Sunday, September 13, 2015

Fiber Art Postcards Inspired by Tradition

Wishing you a healthy, happy, creative New Year! Jewish New Year, that is! Also known as Rosh Hashanah, it starts tonight.

This is the one time of the year that we dip apples in honey (Try it! You'll like it!). The challah bread is round for this occasion (like the year). We convey wishes to family and friends for a good year.

And one way we do this is with cards. A longstanding tradition, first in Europe, and then transplanted here, is to send pictorial Rosh Hashanah postcards to our loved ones. Here's one from Germany, dated 1908.
Here's one I found in my husband's family photo album, with a photograph  of unknown ancestors glued in the center: 
Here's an insanely great dozen more vintage cards. Warning: They're addictive and you can find plenty for sale on ebay

Several years back, I did a fabric postcard exchange with a Rosh Hashanah theme. Inspired by vintage postcards, I used rubber stamps for the lettering and lots of items cut from novelty fabric

First, Mr. Spock of blessed memory. I purchased the rubber stamp at a Star Trek convention in the 1990s. Sadly, this is my first Rosh Hashanah without Leonard Nimoy on Planet Earth.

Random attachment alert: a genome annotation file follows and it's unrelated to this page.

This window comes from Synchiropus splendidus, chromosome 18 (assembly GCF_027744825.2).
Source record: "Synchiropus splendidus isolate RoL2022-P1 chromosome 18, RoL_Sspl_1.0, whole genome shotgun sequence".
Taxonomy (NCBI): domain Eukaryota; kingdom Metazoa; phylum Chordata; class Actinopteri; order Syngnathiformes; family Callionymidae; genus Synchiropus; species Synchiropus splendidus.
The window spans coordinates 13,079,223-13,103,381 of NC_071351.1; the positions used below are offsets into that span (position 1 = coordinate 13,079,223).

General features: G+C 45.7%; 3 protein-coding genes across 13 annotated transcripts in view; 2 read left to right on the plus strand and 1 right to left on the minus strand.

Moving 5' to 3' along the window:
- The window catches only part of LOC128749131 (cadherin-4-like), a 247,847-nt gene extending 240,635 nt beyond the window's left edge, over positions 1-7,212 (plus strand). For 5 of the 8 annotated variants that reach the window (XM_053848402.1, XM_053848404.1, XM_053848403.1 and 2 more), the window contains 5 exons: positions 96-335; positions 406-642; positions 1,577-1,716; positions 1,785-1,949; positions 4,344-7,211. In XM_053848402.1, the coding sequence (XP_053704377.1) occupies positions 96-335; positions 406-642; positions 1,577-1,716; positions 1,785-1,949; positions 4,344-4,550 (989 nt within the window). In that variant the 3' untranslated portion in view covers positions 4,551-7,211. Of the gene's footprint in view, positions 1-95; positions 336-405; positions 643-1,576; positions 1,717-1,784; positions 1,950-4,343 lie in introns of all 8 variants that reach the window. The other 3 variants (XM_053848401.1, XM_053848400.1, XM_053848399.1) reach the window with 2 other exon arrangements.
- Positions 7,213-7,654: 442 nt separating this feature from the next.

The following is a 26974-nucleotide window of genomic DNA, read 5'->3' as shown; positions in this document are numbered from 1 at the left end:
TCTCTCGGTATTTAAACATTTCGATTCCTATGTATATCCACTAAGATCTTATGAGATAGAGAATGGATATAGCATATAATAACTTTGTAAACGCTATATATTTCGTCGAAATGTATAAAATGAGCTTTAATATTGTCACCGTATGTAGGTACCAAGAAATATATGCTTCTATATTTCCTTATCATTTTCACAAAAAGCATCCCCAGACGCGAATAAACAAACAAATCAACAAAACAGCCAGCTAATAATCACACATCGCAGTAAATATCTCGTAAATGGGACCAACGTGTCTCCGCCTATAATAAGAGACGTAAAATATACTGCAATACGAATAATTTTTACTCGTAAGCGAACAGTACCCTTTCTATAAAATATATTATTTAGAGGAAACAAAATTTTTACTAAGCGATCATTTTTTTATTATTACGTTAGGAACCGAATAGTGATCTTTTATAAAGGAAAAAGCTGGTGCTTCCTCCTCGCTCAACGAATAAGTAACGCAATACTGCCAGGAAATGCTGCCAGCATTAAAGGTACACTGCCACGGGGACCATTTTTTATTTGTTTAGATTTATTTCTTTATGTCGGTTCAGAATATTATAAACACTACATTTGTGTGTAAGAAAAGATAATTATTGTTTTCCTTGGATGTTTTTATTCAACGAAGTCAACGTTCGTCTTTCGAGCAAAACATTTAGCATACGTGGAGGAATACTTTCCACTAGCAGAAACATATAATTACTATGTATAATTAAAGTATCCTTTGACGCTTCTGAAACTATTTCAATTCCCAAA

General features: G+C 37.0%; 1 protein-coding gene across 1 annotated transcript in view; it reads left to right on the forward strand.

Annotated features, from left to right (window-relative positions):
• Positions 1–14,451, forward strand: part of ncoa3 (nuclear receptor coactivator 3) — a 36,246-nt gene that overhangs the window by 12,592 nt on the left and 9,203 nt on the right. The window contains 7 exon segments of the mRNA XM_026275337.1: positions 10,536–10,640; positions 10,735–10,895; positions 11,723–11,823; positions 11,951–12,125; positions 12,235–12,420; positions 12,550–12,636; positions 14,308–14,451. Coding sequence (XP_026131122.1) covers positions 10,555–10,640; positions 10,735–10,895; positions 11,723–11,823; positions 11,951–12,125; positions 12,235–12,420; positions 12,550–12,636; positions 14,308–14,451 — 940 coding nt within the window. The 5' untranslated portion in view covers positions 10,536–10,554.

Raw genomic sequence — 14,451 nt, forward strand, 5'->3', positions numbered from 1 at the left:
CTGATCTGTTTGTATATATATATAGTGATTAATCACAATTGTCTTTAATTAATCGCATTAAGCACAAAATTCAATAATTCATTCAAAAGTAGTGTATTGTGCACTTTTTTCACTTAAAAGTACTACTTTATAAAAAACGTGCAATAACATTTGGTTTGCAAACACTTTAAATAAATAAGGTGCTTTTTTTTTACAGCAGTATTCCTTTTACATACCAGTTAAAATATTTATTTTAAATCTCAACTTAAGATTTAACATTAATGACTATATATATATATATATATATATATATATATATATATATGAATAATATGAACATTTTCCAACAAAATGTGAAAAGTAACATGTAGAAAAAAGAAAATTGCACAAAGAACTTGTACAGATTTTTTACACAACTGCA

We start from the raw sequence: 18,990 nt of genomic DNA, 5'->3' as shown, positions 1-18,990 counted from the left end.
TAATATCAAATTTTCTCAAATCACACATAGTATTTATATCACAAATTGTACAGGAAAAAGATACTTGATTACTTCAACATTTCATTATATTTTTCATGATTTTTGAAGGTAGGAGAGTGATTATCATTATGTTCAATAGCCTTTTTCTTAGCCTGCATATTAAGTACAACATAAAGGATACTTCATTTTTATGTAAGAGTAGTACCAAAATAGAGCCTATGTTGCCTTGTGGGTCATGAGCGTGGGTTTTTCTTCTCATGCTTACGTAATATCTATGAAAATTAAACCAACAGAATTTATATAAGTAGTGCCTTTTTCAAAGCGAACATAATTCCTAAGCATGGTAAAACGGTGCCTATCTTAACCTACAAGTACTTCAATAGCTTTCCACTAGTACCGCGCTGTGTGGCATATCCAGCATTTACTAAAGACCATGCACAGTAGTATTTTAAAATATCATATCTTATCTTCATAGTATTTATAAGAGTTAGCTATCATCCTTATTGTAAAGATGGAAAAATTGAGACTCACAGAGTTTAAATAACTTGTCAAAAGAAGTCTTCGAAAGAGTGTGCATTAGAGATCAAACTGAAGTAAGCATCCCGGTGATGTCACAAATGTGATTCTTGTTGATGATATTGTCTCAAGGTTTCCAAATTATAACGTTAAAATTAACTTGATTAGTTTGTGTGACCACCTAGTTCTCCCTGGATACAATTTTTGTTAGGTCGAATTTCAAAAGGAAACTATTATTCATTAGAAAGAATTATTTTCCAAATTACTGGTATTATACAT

I hope he's on an even better planet. He's about to blow the shofar (to the right of his head), the ram's horn whose intrusive blast shakes our deepest selves. The lettering reads "shanah tovah", a good new  year. On the left is a good luck hamsa hand; a metal hamsa charm is on the upper right. Spock's Vulcan salute is, of course, derived from Jewish tradition.

Like Leonard, Elvis Presley was technically Jewish. Really! Read this! And, like Leonard, Elvis was also a strong supporter of Jewish causes.
U.S. Presidents and Lady Liberty look worried about the future...Perhaps they were anticipating the 2016 Presidential election?
Two anonymous women convey best wishes for a year with more sewing and less cleaning:
The back: 
(I mailed it in an envelope so I didn't need room for an address). 
Fish is a traditional dish for Rosh Hashanah - this one was cut from an African fabric. (This tradition actually involves fish heads - or, if you don't have fish around, a nice juicy ram's head - oy vey!  Read all about Rosh Hashana food traditions here.)
Pure wackiness:
Also random, because mahjong is by now a Jewish (as well as Chinese) sport: 

Making and trading fabric postcards, for any occasion, is a blast! And very simple. And therapeutic. Here's a tutorial:

1. Cut a couple of pieces of stiff interfacing to postcard size, 4" x 6"  (Peltex, Peltex 72F, Inner Fuse, Fast-2-Fuse, in other words, stiff interfacing of any kind, ideally with fusible on both sides, but okay without.) 

You'll also need a couple of inches of paper-backed fusible web. 

2. Pick a background fabric for the featured side. Cut it to a little over 4" x 6".  Adhere it to one side of the stiff interfacing. Use fusible web if your interfacing doesn't have built-in fusible. Trim excess. Don't put fabric on the back yet.

3. Gather all the fabrics with images you want to include in the top. Cut them out from the fabric, with a half inch margin all the way around. Apply fusible web to the back of them, then cut out closely, and arrange them on the background fabric.